Mr K Sithole (IFP) said that during the lockdown, some initiative programmes had been removed, like trading programmes. How had these programmes now been resumed, since trading was crucial to the local municipalities and the Department? Secondly, how many countries were now allowed to travel to South Africa? In the first quarter the Department had targeted 17 objectives in programme one, but had achieved only 14, so how would they achieve the remaining three? Fourthly, as the compensation to employees had resulted in under-spending, would the Department employ more people so that the budget could be achieved? His last question was on the R1 billion budget adjustment for quarter one -- did they have any problems with that?
Mr T Khalipha (ANC) acknowledged that good work had been done by the Minister on the roadshow, but it had to include the townships. This programme should always support the rural areas. He asked also for an improvement in communication from the Department. As the economy was opening up, there must be weekly briefings because people were not sure whether they could travel to certain areas or not. The country had lost more than two million jobs, so the economy must reopen.
Ms P Mpushe (ANC) applauded the Minister and the Department for the good work done during COVID-19. She asked whether the challenges faced by sister departments could be resolved by holding joint portfolio meetings to see how best to take advantage of the relaxed COVID measures. The Department should come up with a full report on how South Africa could mitigate the spread of the virus from the outside. She asked about the unqualified audit report, and said that the Department must prioritise women. She applauded the 4% achievement for the employment of people with disabilities, and for the 100% on-time payment of invoices.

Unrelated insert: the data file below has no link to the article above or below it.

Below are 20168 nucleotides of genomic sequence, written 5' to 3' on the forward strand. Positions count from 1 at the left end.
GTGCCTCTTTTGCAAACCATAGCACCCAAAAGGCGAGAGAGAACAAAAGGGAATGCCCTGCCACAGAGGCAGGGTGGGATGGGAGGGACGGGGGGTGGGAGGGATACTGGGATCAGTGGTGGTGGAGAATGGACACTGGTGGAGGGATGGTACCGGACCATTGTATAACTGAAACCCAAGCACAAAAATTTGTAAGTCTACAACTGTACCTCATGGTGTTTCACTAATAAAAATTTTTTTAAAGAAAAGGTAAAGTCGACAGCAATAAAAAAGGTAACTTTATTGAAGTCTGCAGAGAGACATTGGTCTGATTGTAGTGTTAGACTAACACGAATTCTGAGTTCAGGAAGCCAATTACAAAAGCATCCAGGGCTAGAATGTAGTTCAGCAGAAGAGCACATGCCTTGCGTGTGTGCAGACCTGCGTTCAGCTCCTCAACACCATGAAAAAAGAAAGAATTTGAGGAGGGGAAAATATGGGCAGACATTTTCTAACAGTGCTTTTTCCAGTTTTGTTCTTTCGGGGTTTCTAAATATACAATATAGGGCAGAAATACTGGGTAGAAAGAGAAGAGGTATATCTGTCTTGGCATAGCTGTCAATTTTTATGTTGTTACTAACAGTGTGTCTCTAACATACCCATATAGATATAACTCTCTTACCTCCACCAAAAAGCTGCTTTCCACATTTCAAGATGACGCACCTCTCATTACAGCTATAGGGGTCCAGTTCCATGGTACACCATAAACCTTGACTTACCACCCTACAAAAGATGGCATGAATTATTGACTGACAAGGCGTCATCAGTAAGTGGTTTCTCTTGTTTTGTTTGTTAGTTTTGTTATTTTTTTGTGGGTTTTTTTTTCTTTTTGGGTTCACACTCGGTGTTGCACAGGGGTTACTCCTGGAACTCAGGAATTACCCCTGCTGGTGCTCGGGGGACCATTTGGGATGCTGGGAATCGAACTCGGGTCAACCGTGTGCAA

She suggested that the Department should provide a list of tourism properties owned by the government, and that a report should be drafted to explain which businesses had not benefited from COVID funding, and on what basis their applications had been turned down.
Mr G Krumbock (DA) said that fewer than 7 300 applications had been made to the relief fund. And asked what these applications constituted as a percentage of all the tourism businesses or enterprises in a country that could have applied.
Secondly, at the end of July, the reports had stated that 4 000 businesses had received their grants, of which 2 071 black-owned businesses had got back into business. What criteria were used to deny grants to the non-black-owned businesses that were in the same category?
Thirdly, how would the a COVID vaccine be rolled out after health workers and the vulnerable had received it, as social distancing did not work in tourism as it was a face-to-face kind of work for people like tour guides. Would tourism be a prioritised sector?